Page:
British Indian journalist calls for better inclusion in top TV jobs

One of Britain’s prominent Indian-origin journalists, Krishnan Guru-Murthy, has called for better inclusion at the top echelons of the country’s television industry. 

In his keynote address at the Channel 4 2022 Inclusion Festival this week, the British Indian broadcaster and anchor reflected upon his Indian heritage and being pushed by his parents to work harder to achieve success. 

He said: “I was born in Liverpool and grew up in Lancashire. My Dad’s a doctor – a refugee in World War 2, an orphan who knew what it was to be hungry, who made it thanks to the lift of education. 

“But like most immigrant families who arrived in Britain in the early 1960s when racism was blunt and the landlords’ signs barring blacks and coloureds were legal, my parents were pretty clear with me: You’ll have to work harder and be better than the person next to you, because the person next to you will be white. 

“In fact they didn’t say ‘white’ they said British – because their identity was Indian. And for their children the way to succeed in Britain was not to be an Indian in Britain but to be a British Indian.”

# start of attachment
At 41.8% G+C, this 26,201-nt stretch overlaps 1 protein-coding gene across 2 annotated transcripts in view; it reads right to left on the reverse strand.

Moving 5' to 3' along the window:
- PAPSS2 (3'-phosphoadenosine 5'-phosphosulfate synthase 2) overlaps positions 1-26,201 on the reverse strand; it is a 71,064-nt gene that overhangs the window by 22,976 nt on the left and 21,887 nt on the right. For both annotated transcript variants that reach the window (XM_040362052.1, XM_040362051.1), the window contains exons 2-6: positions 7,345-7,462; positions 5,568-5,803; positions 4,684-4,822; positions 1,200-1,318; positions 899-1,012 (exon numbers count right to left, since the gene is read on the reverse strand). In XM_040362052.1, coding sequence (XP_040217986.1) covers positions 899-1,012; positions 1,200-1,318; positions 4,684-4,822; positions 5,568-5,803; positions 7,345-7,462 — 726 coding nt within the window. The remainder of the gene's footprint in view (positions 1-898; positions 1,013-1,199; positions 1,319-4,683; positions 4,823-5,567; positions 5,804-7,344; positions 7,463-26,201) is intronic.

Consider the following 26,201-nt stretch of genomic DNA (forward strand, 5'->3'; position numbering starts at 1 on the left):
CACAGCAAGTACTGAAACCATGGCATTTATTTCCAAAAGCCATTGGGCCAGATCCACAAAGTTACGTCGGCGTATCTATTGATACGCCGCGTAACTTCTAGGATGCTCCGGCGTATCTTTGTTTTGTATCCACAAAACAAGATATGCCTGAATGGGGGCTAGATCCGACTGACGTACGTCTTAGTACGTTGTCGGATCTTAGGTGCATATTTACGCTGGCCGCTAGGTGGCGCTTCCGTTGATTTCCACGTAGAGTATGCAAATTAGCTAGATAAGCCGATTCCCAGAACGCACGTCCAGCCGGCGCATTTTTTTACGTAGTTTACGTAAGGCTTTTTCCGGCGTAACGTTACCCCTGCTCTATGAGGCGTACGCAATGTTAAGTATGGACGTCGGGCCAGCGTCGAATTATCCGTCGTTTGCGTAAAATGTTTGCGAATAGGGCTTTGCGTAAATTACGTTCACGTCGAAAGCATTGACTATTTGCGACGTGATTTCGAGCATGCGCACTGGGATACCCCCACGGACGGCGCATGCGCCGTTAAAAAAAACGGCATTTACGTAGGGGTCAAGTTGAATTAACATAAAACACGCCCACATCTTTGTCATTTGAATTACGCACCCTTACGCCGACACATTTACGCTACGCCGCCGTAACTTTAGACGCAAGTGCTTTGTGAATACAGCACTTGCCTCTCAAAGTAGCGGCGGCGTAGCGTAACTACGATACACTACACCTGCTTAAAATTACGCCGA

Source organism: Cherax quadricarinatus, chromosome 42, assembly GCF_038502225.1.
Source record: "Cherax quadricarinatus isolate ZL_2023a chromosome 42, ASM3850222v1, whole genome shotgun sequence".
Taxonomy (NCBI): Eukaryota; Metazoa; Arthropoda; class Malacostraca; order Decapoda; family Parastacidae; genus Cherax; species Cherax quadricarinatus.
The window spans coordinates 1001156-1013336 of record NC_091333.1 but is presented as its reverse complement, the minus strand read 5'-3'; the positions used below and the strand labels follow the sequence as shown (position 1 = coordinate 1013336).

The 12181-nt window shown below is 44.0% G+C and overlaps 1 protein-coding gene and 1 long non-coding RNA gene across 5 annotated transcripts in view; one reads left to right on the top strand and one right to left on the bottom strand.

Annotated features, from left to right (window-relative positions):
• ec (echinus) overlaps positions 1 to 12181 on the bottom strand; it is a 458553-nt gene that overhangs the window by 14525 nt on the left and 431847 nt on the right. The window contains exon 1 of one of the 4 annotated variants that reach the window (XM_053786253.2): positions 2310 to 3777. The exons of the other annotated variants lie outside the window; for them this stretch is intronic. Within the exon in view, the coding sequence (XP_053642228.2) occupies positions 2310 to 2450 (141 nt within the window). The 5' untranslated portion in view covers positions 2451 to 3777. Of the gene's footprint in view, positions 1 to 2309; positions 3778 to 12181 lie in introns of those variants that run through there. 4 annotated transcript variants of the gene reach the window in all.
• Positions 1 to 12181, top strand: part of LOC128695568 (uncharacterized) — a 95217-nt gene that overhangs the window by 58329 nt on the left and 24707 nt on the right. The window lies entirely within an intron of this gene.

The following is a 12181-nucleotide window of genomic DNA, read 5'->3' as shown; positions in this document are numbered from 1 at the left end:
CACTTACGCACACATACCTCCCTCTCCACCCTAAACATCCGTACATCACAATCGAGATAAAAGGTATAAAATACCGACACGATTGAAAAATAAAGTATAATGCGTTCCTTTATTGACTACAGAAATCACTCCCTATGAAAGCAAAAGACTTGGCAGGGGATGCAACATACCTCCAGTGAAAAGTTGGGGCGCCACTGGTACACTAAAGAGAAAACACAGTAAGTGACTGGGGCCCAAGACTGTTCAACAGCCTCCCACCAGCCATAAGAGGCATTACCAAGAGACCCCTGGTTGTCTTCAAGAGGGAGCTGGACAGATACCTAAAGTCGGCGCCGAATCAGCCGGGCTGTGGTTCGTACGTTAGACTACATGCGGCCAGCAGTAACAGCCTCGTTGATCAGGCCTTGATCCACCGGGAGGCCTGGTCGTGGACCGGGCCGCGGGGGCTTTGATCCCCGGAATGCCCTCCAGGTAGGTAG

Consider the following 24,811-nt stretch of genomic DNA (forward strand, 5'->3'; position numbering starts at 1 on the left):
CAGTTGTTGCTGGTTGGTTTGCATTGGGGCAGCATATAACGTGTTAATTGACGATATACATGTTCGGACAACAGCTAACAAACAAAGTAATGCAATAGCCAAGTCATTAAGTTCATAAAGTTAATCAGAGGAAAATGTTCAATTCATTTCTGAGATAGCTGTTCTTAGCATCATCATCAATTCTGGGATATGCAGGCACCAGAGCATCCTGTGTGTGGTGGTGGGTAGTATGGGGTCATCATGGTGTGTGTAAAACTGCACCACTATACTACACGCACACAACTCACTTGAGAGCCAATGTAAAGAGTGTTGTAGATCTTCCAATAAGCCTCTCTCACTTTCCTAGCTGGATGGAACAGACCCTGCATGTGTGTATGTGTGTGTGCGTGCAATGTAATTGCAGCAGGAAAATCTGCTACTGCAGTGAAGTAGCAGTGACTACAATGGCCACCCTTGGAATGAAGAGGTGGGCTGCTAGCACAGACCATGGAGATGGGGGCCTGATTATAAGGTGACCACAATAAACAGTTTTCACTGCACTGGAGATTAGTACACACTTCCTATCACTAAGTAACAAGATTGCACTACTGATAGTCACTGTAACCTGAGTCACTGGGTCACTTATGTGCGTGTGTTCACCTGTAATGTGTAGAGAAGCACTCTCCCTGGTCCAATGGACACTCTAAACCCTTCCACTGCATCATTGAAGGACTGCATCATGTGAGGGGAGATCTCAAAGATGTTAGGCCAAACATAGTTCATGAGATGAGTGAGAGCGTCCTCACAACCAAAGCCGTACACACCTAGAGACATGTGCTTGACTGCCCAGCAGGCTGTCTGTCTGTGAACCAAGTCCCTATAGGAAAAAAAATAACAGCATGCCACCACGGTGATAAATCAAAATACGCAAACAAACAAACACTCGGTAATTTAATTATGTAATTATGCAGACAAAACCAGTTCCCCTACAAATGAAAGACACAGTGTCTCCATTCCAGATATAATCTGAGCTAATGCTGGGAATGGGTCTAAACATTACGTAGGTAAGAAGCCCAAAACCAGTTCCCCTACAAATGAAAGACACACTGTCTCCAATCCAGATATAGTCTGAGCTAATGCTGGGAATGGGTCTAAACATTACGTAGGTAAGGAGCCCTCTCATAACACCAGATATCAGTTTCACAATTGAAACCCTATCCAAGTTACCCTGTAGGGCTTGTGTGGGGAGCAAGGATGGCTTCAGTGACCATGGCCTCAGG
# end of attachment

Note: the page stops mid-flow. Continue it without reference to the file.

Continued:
Questioning the pace of change at the very top management levels, Guru-Murthy noted that there were “still no black or Asian people running our biggest broadcasters”.  

“Now that may mask something else going on – that ambitious minority talent may increasingly see its power and earning potential in making and owning content and running their own production companies. But are we really happy to just live with the idea that the gatekeepers – the people companies are selling to – may never truly reflect the audiences they serve,” he questioned.   

The keynote coincided with a racism row engulfing Buckingham Palace, with senior royal aide Lady Susan Hussey resigning over her repeated questioning of black British charity worker Ngozi Fulani about where she was "really from". 

It also follows outgoing British Indian Metropolitan Police Assistant Commissioner, Neil Basu, speaking out candidly against damaging rhetoric and the need for tough action to stamp out racism. 

iGlobal News